We understand that our patients may be feeling anxious and worried at this time – and confused about the implications the coronavirus may have on their pregnancy. Please read on to understand how we are managing the risks related to the COVID-19 pandemic and what measures we are employing to prevent the spread of the infection and ensure your pregnancy is unaffected.
What effect does COVID-19 have on pregnant women?
It is difficult to be completely certain because COVID-19 is a new virus. Our current observations are;
- Pregnant women don’t seem more likely to get this infection
- If a pregnant woman is infected, the symptoms seem to be no more severe than non-pregnant women
- No pregnant woman has lost her life as a result of COVID-19
- The vast majority of pregnant women are expected to experience only mild to moderate cold or flu-like symptoms
- There is no evidence of an increased risk to the pregnancy, such as miscarriage, prematurity, fetal abnormalities or any other complications
All in all, my advice to patients is that I am not worried about you, but I am worried about the virus spreading through our community and affecting our weaker members.
If I am diagnosed with coronavirus during my pregnancy, what effect will it have on my baby?
It appears that a maternal infection does not pose a risk to your baby.
Can I pass coronavirus on to my baby?
There is no evidence at present that coronavirus can cross the placenta and cause an infection during the pregnancy.
Do I need to change my birth plan because of COVID-19 risk?
There is no need to change your birth plan, regardless of how you expect the baby to be born. You can still have skin to skin contact with your baby, and you can still breastfeed.
What should I do if I think I have had contact with a person with COVID-19?
What happens if I am quarantined during or before my pregnancy?
During your period of quarantine, you will be unable to attend appointments. But don’t worry, we will come up with a plan to ensure your safety, and your baby’s safety.
If you suspect you need to self-quarantine or have been told to undergo quarantine, please contact us by calling (03) 9418 8299.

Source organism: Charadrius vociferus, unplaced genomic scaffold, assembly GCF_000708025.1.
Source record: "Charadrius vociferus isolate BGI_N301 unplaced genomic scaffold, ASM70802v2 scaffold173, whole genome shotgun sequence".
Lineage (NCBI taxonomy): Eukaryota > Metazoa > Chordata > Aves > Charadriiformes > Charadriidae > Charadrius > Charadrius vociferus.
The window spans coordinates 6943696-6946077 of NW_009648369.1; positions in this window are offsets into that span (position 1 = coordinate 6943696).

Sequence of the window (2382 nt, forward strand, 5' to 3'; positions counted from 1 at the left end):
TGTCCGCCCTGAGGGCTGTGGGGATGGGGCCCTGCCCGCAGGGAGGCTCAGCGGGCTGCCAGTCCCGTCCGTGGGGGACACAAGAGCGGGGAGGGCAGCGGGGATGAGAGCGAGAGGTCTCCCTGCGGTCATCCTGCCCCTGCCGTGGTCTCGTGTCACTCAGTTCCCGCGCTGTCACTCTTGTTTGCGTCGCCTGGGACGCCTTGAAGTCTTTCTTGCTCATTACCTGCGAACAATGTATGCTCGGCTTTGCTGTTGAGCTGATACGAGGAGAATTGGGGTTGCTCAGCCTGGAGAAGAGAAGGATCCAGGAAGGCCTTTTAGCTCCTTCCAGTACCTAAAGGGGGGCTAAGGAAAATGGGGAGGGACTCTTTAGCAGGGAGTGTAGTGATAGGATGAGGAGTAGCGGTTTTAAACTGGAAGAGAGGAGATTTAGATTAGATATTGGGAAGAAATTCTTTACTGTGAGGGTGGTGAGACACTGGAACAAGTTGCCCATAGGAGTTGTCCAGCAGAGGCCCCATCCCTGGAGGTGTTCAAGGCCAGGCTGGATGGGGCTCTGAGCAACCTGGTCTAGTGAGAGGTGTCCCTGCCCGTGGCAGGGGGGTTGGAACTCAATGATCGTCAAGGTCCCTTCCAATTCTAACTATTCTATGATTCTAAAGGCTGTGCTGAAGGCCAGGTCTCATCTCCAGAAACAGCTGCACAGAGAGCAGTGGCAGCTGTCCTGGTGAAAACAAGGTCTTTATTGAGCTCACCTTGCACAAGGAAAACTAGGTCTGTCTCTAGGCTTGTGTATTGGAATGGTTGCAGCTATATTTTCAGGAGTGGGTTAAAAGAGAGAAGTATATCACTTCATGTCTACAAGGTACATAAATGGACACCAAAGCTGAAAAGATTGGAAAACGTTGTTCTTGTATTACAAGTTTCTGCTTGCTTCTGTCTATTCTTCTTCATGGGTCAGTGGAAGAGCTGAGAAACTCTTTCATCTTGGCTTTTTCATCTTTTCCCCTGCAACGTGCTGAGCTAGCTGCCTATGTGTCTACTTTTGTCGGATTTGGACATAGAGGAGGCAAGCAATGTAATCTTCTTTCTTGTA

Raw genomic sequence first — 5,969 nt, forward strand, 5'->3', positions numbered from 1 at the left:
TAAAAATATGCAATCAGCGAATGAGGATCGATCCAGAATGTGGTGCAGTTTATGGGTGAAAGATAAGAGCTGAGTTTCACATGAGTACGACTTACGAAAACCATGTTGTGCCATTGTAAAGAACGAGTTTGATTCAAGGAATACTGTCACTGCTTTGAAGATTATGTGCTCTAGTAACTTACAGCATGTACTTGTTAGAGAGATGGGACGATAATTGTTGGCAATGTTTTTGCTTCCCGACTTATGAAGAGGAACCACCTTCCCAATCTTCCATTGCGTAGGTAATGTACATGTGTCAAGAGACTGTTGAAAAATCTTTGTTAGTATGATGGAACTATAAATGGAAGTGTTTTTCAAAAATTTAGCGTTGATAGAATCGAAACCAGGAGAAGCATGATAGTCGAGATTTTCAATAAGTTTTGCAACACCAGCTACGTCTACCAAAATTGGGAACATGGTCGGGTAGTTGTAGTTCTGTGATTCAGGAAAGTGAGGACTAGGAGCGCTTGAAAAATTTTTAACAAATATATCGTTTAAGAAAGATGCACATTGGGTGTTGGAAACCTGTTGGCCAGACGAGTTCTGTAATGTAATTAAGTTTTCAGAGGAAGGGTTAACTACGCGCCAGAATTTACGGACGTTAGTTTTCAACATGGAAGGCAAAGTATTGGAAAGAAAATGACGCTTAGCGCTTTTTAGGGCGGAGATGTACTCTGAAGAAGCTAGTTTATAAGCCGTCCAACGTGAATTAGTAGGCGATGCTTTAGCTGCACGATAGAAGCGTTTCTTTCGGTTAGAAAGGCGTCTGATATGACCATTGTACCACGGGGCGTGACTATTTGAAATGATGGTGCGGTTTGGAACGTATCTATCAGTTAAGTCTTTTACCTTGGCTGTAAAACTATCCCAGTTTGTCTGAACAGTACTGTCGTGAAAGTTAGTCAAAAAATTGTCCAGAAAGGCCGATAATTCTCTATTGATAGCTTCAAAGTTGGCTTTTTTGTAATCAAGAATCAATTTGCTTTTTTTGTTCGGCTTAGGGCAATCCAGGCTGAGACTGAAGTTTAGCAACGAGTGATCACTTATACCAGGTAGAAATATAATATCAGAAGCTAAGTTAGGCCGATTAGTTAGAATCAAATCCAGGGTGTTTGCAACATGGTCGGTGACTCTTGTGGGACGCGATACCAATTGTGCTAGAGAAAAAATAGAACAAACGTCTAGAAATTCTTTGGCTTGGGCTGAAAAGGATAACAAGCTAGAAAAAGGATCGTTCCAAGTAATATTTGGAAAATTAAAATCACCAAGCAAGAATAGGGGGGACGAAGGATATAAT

Our first priority is the safety and care of your pregnancy, and we will make the required adjustments to reduce the spread of coronavirus through our community. It may be necessary to defer certain appointments or communicate by teleconference. We will decide together what’s best for your particular situation.
What happens if I go into labour while quarantined?
I always recommend that patients who think they are in labour CALL DELIVERY SUITE directly on (03) 9418 8302 24 hours a day.
The midwives will assess your symptoms and provide advice in consultation with me when required.
It is most likely that you will be advised to attend the hospital, as usual. The hospital will institute very strict infection controls. Examples could include you being isolated to your room or staff wearing protective equipment such as disposable gowns and masks.
You will not be told to stay at home from the hospital because you are quarantined, or even if you have coronavirus.
Should I still go to work while pregnant?
There is no advice from any official bodies that pregnant women should exclude themselves from work at any stage in the pregnancy. This is because pregnant women generally experience mild symptoms of coronavirus.
If your work advises that you shouldn’t attend, this is usually to reduce the spread of the virus to the community rather than to you as a pregnant woman, and that is a decision to be made by your employer.
What are you doing to reduce the impact of coronavirus on my pregnancy?
Being a private practice, we have been able to adapt quickly to the changing circumstances, and all pregnancy appointments will proceed as usual.
While we are not concerned about coronavirus in our pregnant patients, we absolutely want to limit spread through the community and to our vulnerable members.
The following strategies have been instituted;
- Pregnant patients attend as usual in person
- You can only bring your partner to the appointment
- You will be called in advance with instructions
- Maximum two patients in the waiting room at one time. Patients must call ahead to check if they are able to come to the consulting suite
- Gaps have been placed in our consulting schedule to avoid a build-up of waiting patients
- Non-pregnant patients where possible are having virtual appointments by video conference and therefore will not be in the waiting room
- All patients wash hands with soap on arrival, then apply alcoholic disinfectant to their dry hands
- We will not shake your hand. Sorry…
I’m still worried, what can I do?
There are always worries associated with pregnancy. We always encourage patients to seek help from us when needed, and the coronavirus pandemic is no exception.